The UAE is well known for its rapid infrastructure and construction development. Mega construction projects announced in 2016 included the metro extension project in Dubai (US$2.9 billion), second phase of the Atlantis Hotel on The Palm Jumeirah (US$840 million), and Nakheel’s Palm Gateway Towers (US$380 million).
Dubai won the bid to host the 2020 World Expo in 2013. Expo-related infrastructure works have created many business opportunities in the construction and tourism sectors. In its 2017 budget, the Dubai government allocated Dh8 billion (US$2.2 billion) for infrastructure spending, a 27% increase from 2016. In addition to awarding 47 construction projects worth US$3 billion in 2017, a further 98 non-construction contracts totalling more than US$98 million will also be disbursed in the same year, ranging from legal advisory services to event management and merchandising.
Dubai is also home to the largest theme park resort in the Middle East. Opened in October 2016, the US$3.6 billion Dubai Parks and Resorts comprises three theme parks (Bollywood Parks, Motiongate Dubai, and Legoland) and cover 30.6 million sq m of land. The construction of Bluewaters Island, a retail, residential, hospitality and entertainment complex off the coast of the Jumeirah Beach Residence in Dubai, is also set to complete in 2018.
The logistics industry has become increasingly important to the country’s economic diversification. As a trading and transportation hub in the MENA region, Dubai is the region’s largest container handler, with container throughput more than doubling from 7.6 million TEUs to 15.6 million TEUs between 2005 and 2015. In 2016, Dubai handled 14.8 million TEUs, ranking the 9th busiest seaport in the world.
Thanks to the expansion of airport infrastructure and airline networks, passenger traffic in the Dubai International Airport (DIA) grew 7.2% to reach a historical high of 83.7 million in 2016, making it the world’s busiest airport for international passengers. Despite a shift of cargo operations to Al Maktoum International Airport (AMIA) at Dubai South (previously named as Dubai World Central), DIA handled a record volume of 2.59 million tonnes of aircargo in 2016, increasing by 3.4% from 2015. AMIA, Dubai’s second airport, started managing passenger traffic in October 2013 after launching its cargo operations in 2010. Currently, there are over 30 freight operators at AMIA, including Emirates’ SkyCargo and Hong Kong-based Cathay Pacific. In 2015, the Dubai authorities announced plans to expand AMIA’s passenger terminal capacity to 130 million passengers per annum in 2022.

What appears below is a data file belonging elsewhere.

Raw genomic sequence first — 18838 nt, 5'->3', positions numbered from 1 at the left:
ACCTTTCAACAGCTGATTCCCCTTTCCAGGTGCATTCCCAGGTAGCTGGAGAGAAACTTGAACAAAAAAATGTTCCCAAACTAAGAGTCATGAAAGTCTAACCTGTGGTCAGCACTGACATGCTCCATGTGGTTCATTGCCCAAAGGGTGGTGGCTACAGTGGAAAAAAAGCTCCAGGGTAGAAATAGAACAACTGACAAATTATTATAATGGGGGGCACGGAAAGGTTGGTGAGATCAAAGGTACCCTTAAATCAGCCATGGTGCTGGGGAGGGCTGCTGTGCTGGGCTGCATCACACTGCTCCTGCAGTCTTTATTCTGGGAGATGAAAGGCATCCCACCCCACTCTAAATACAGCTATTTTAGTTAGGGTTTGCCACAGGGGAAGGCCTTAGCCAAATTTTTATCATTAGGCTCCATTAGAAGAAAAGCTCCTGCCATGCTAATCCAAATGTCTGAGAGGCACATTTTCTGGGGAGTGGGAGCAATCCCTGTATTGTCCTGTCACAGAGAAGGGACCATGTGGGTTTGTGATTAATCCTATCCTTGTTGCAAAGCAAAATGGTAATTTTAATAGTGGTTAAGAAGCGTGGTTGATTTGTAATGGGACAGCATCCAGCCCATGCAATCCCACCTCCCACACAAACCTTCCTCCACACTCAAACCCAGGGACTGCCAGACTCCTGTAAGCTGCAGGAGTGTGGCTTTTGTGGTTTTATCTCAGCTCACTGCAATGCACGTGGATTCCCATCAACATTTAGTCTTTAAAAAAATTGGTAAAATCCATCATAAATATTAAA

The UAE has become as an investment safe haven amid continuing conflicts in different countries in the Middle East and North Africa (MENA) region. To enhance investor confidence and raise UAE’s business environment to global standards, a new commercial law was introduced in 2015, covering corporate governance, shareholders protection and corporate social responsibility.
The global Islamic finance sector has been growing rapidly. The UAE government, particularly Dubai government has taken the lead in ensuring the emirate being a leading hub for Sukuk trading. As of April 2017, a total value of US$ 53.3 billion of Sukuk was listed in Dubai, making it the world’s largest Sukuk listing centre by value.
The Dubai International Financial Centre (DIFC), a free zone located in Dubai’s central business district, is one of the leading financial centres in the region. The DIFC is focussed on facilitating business transactions, trade and investments across the South-South corridor and has undertaken a number of overseas roadshows, including China, India, Singapore and the UK. The DIFC is also promoting the growth of FinTech – it is a member of the Global Blockchain Council, having launched the region’s first FinTech accelerator programme together with Accenture in 2017.
The UAE welcomes FDI and highlights it as a key part of its long-term economic plan, with a goal to raise inward FDI from 2.7% of its gross national product (GNP) in 2014 to 5% in 2021. Various emirates in the UAE have set up their own investment promotion units. The Abu Dhabi Department of Economic Development (DED) is responsible for leading the emirate’s economic agenda towards a balanced, diversified and sustainable knowledge-based economy. In attracting FDI, Abu Dhabi provides many investment incentives, including zero corporate tax and income tax, with more details found at the DED website.